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January 26, 2012MADISON - As Mike Bruesewitz voraciously bellowed with emphatic pride, his teammate Ryan Evans calmly paced toward the Kohl Center free throw line.
The sold out arena quietly, albeit momentarily, flipped the same electricity switch that was in full force throughout the second half, in a downward motion. Two made free throws and just over two seconds later, the No. 25 Wisconsin Badgers claimed a 57-50 victory over an Indiana squad spiraling toward the bottom of the Big Ten standings with its fourth loss in five tries.
"This team has a lot of fight in it," UW head coach Bo Ryan said. "I just like the grit in this group."
If you were to look up the definition of a gritty win you'd likely see a snapshot of Josh Gasser attacking the much-hyped Cody Zeller baseline, immediately following a shot attempt that Zeller easily and impressively redirected.
He made the physical layup and the foul shot.
Right next to that you'd see a Mike Bruesewitz dime, right on the money to a cutting Ben Brust or Gasser, completing his two assists on the night.
Turn the page and you'd see one of Jared Berggren's career-high five blocks, one of Brust's three 3-pointers, one of Evans' nine rebounds or one of Jordan Taylor's five made buckets.
Four Badgers finished with double figures. Five Badgers logged at least one assist. Two Badgers recorded a steal.
And one happy head coach's team beat an old rival in Tom Crean, who declined to show up to his post game press conference, for the seventh-consecutive time since he's taken over at Indiana.
"Read the press notes," Crean said. "It's right there on the front page. They're a great defensive team. We got good shots. We just didn't get a couple of rebounds at the end."
Wisconsin, a team that has lost an almost-unheard of three games inside its venerable facility, looked stale offensively at times. It shot a relatively meager 39.6 percent from the field - - and an even worse 23.5 percent from distance - - but it never lost its confidence.
Indiana held a lead at the half and with less than six minutes to play. It held UW's All-American point guard Taylor to just 10 points on 5-of-14 shooting and suffocated him down the stretch to the point that the senior only attempted one shot during the final 13-plus minutes of the game.
Verdell Jones scored 12 points for the Hoosiers - - he averaged seven entering the game - - and his team shot 45.7 percent from the field throughout.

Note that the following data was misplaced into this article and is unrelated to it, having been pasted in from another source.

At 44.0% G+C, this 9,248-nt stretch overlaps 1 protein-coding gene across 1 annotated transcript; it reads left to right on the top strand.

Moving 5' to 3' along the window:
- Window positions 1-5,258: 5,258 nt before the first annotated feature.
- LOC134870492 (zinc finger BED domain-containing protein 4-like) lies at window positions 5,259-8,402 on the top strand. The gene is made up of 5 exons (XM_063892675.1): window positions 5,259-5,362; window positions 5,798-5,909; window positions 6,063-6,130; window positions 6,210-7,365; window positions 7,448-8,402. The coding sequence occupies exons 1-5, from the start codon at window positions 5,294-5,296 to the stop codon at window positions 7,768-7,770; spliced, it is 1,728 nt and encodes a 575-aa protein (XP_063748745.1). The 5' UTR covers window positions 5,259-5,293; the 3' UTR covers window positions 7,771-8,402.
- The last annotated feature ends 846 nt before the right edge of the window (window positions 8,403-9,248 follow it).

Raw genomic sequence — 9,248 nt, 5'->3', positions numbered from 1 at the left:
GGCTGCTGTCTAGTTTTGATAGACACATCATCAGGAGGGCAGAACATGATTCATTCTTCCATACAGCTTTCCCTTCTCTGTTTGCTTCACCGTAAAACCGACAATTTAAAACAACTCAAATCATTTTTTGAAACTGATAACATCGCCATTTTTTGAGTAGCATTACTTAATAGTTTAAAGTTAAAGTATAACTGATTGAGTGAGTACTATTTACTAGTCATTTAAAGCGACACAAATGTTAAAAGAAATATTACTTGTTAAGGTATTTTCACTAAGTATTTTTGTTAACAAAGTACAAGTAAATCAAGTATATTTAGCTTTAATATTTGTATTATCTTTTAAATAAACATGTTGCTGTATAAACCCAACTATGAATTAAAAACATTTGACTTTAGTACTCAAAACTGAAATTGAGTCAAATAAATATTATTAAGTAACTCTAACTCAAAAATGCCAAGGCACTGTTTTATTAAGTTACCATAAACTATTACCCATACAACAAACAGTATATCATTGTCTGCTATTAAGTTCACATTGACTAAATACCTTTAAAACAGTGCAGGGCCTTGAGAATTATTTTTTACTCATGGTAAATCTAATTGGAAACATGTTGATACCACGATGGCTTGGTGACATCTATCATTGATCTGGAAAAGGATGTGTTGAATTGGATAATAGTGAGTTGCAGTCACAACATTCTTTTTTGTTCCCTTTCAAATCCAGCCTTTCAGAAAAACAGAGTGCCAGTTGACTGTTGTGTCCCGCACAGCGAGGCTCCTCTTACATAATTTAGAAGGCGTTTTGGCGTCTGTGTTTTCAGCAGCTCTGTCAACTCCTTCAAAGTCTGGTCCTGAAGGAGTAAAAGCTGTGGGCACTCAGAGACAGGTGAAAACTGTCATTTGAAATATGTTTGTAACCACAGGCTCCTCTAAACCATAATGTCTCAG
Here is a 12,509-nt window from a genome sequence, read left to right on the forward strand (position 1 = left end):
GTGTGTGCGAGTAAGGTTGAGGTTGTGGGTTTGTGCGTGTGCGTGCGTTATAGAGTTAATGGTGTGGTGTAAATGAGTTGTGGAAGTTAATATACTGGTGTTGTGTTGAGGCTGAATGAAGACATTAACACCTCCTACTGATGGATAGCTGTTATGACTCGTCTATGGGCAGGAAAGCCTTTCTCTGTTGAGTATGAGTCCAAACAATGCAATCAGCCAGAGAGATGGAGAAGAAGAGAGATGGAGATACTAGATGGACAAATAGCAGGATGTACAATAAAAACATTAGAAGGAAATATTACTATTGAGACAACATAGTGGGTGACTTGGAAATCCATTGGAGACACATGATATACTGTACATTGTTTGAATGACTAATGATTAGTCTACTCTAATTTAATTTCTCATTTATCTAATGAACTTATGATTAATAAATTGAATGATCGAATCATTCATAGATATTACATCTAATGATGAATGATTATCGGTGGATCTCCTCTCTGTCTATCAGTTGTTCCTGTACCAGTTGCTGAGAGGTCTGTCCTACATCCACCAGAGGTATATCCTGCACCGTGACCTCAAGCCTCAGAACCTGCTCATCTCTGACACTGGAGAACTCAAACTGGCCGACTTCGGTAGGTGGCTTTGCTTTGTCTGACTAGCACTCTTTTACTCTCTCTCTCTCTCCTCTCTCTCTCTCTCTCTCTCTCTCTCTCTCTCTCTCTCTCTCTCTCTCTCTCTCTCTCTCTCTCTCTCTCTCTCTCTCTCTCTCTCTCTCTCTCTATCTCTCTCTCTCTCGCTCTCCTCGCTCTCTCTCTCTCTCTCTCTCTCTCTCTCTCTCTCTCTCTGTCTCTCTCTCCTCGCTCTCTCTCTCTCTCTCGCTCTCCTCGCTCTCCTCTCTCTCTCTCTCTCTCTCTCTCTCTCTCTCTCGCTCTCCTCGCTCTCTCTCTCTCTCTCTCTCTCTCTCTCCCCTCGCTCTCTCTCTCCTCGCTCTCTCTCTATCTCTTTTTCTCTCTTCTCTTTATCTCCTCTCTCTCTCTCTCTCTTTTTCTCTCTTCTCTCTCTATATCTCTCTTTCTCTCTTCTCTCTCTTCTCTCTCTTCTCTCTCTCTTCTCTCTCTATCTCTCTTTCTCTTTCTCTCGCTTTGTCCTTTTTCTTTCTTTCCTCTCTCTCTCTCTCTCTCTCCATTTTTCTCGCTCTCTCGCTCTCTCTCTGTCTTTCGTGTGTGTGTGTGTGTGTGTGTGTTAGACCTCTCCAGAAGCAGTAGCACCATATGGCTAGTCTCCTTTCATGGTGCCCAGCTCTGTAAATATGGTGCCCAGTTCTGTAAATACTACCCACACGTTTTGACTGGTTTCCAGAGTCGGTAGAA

But it came in a losing effort.
"We put ourselves in position to win," Crean said. "We just didn't finish it off."
It wasn't the most impressive win Wisconsin has mustered inside the Kohl Center, but its impact is and will continue to be felt. UW remains in the thick of a wide-open Big Ten race, improving to 6-3 in league play. That's following a 1-3 start nonetheless.
"We pretty much just had to keep fighting," Berggren, who scored just four points, but swatted five shots and limited Zeller to just seven points on 2-of-7 shooting, said. "It wasn't going to be easy. We had to scrap to the very end. You've always got to keep the confidence and know that things are going to turn around and keep battling defensively, too."
Like Bo Ryan said, his team fought to the bitter end.
Leading by one with less than two minutes to play, Brust fired a three when his defender slipped under a screen. Though he had hit 3-of-4 prior to that shot and seemingly approached it with all the confidence needed in a shooter, the ball found a way to menacingly rim out.
Evans, who looked somewhat shaky at times during his 30 minutes of play, battled hard for the loose ball, eventually sliding his hand over the orange sphere before spiking it into the hardwood.
Brust, 'Johnny-on-the-spot,' corralled the loose ball over Christian Watford and extended the Badger possession.
"When a game is that tight and that competitive between two teams," Crean said. "It comes down to just a couple of things. Their offensive rebounds were those things."
The sophomore shooter wound up missing yet another 3-point shot, but Evans outfought two Hoosier defenders for another loose ball. The junior was then fouled and tacked on two free throws, giving his squad a three-point lead with just over a minute to play.
Following a missed Zeller jumper with 51 seconds to play and his squad still trailing by three, Taylor thwarted any Indiana second-chance opportunity with his fifth rebound of the night.
With Crean vehemently cheering his team from the opposing coaches' box, Taylor pulled from 23 feet at the top of the key. The shot rattled off the rim, and once again, UW was in position for a key offensive rebound.
This time it went to Bruesewitz. This time it concluded UW's eight offensive rebound effort.
And that time it allowed the junior spark plug to slide the dagger directly into the midsection of Indiana.
"Mike is a pit bull," Taylor said. "He's always around the ball and sticking his face in there. He's just relentless. It's fun to play with him."
Bruesewitz, who hit all four of his free throw attempts, would probably say the same thing about Taylor. Evans, who hit all eight of his free throw attempts would probably say the same thing about Brust.
Brust, who connected on both of his free throw attempts, would probably say the same thing about the next guy.
It can go on and on. That's Bo Ryan's victory recipe. As he always says, the team is bigger than any one individual.
"We were able to hold Indiana on a bad shooting night and find other ways to win the game," Evans said. "That's really a momentum builder and that's why we've been successful."
The following are post game audio files from Thursday night:
Bo Ryan, post Indiana
Players, post Indiana